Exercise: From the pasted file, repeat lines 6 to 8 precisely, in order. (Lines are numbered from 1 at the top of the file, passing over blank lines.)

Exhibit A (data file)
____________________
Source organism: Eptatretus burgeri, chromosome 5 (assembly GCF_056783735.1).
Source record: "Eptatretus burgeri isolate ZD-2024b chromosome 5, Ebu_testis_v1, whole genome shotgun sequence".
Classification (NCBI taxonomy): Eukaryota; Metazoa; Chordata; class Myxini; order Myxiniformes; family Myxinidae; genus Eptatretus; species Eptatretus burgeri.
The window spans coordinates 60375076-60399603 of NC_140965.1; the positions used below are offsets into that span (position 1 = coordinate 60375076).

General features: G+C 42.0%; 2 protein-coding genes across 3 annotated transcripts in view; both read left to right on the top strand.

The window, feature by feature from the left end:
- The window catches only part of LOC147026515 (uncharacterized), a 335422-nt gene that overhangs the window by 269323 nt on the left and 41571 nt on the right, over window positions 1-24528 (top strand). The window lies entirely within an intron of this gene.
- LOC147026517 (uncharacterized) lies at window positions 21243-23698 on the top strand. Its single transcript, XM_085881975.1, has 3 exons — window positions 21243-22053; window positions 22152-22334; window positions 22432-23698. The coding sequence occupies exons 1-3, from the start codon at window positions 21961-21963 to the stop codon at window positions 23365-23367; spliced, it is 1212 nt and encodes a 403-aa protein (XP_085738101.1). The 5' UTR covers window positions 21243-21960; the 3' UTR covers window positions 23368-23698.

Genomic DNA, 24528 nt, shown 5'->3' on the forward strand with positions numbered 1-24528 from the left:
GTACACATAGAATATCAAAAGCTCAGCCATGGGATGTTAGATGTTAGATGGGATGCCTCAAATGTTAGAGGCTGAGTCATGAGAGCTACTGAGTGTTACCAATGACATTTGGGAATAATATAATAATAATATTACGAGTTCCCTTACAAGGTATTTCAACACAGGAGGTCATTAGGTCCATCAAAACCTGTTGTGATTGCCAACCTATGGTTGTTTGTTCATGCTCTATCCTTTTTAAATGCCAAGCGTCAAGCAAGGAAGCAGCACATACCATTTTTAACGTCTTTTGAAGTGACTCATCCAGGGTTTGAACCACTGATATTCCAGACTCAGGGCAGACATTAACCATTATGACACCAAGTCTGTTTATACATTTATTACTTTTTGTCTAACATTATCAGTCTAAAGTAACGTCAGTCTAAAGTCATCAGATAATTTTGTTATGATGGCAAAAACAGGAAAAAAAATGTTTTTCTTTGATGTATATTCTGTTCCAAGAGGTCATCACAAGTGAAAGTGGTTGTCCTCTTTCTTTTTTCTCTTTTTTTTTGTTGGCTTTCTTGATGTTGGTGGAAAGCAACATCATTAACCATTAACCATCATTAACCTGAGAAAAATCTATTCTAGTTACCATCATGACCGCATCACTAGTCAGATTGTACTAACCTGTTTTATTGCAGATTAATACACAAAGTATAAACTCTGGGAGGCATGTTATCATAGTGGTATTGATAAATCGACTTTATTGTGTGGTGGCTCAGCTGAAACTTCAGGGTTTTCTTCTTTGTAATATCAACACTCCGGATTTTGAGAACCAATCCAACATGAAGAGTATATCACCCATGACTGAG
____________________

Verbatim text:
The window, feature by feature from the left end:
- The window catches only part of LOC147026515 (uncharacterized), a 335422-nt gene that overhangs the window by 269323 nt on the left and 41571 nt on the right, over window positions 1-24528 (top strand). The window lies entirely within an intron of this gene.
- LOC147026517 (uncharacterized) lies at window positions 21243-23698 on the top strand. Its single transcript, XM_085881975.1, has 3 exons — window positions 21243-22053; window positions 22152-22334; window positions 22432-23698. The coding sequence occupies exons 1-3, from the start codon at window positions 21961-21963 to the stop codon at window positions 23365-23367; spliced, it is 1212 nt and encodes a 403-aa protein (XP_085738101.1). The 5' UTR covers window positions 21243-21960; the 3' UTR covers window positions 23368-23698.